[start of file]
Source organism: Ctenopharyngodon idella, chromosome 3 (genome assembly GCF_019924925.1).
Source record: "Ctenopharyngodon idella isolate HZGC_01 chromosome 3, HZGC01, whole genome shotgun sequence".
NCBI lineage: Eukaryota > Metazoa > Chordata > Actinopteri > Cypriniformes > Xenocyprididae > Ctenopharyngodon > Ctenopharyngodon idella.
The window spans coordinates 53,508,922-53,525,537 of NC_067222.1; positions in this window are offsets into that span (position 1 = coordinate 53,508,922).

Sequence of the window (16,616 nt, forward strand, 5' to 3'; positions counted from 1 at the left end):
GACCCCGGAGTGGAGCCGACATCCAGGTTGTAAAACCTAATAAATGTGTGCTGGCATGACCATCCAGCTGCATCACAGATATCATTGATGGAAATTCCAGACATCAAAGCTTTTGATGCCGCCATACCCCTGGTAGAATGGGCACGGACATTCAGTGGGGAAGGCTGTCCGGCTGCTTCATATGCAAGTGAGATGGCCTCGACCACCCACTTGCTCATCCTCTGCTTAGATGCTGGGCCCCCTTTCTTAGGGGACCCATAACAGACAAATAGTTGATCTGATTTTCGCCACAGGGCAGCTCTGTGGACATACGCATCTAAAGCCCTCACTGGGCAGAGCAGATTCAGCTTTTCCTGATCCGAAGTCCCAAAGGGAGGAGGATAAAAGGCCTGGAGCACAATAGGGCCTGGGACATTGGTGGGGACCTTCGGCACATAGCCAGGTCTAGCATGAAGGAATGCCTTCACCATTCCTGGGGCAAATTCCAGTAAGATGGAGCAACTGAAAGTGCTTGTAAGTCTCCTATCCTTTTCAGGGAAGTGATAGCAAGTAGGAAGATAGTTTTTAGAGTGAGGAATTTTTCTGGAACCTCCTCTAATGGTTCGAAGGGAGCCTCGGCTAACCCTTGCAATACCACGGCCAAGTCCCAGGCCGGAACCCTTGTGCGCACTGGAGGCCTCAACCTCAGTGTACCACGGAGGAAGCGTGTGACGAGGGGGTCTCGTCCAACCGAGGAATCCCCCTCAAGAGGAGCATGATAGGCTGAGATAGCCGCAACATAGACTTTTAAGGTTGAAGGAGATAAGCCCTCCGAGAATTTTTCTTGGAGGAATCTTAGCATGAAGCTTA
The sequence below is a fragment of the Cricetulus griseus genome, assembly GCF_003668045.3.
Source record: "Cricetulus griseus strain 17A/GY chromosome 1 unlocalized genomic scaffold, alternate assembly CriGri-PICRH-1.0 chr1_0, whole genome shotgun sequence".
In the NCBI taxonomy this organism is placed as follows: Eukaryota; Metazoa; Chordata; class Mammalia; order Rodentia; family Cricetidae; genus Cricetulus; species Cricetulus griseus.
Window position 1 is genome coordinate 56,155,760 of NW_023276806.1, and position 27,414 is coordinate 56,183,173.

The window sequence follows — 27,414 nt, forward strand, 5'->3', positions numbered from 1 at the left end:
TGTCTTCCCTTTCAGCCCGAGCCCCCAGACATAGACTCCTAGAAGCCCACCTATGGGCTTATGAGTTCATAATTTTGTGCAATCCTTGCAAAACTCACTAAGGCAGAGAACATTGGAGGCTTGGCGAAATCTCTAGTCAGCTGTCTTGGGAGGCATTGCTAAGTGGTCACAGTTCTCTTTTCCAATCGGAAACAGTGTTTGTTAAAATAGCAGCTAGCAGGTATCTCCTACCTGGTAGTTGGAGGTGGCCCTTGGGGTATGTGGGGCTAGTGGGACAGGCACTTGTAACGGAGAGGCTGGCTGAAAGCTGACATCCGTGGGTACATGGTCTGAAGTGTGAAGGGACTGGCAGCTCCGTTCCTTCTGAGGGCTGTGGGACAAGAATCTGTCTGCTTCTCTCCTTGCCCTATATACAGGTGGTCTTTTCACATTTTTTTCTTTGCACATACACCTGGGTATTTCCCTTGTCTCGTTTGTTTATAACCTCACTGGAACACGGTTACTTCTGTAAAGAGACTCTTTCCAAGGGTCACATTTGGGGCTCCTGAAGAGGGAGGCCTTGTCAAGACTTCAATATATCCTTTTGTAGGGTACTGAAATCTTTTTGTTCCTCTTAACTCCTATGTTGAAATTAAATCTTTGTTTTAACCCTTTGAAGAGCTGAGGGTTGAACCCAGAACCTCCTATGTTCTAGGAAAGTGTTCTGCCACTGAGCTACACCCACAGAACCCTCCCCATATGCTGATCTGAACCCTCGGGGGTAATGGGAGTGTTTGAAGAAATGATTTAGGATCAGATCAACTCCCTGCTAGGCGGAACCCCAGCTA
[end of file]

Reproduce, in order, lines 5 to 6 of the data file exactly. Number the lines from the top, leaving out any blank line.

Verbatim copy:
Sequence of the window (16,616 nt, forward strand, 5' to 3'; positions counted from 1 at the left end):
GACCCCGGAGTGGAGCCGACATCCAGGTTGTAAAACCTAATAAATGTGTGCTGGCATGACCATCCAGCTGCATCACAGATATCATTGATGGAAATTCCAGACATCAAAGCTTTTGATGCCGCCATACCCCTGGTAGAATGGGCACGGACATTCAGTGGGGAAGGCTGTCCGGCTGCTTCATATGCAAGTGAGATGGCCTCGACCACCCACTTGCTCATCCTCTGCTTAGATGCTGGGCCCCCTTTCTTAGGGGACCCATAACAGACAAATAGTTGATCTGATTTTCGCCACAGGGCAGCTCTGTGGACATACGCATCTAAAGCCCTCACTGGGCAGAGCAGATTCAGCTTTTCCTGATCCGAAGTCCCAAAGGGAGGAGGATAAAAGGCCTGGAGCACAATAGGGCCTGGGACATTGGTGGGGACCTTCGGCACATAGCCAGGTCTAGCATGAAGGAATGCCTTCACCATTCCTGGGGCAAATTCCAGTAAGATGGAGCAACTGAAAGTGCTTGTAAGTCTCCTATCCTTTTCAGGGAAGTGATAGCAAGTAGGAAGATAGTTTTTAGAGTGAGGAATTTTTCTGGAACCTCCTCTAATGGTTCGAAGGGAGCCTCGGCTAACCCTTGCAATACCACGGCCAAGTCCCAGGCCGGAACCCTTGTGCGCACTGGAGGCCTCAACCTCAGTGTACCACGGAGGAAGCGTGTGACGAGGGGGTCTCGTCCAACCGAGGAATCCCCCTCAAGAGGAGCATGATAGGCTGAGATAGCCGCAACATAGACTTTTAAGGTTGAAGGAGATAAGCCCTCCGAGAATTTTTCTTGGAGGAATCTTAGCATGAAGCTTA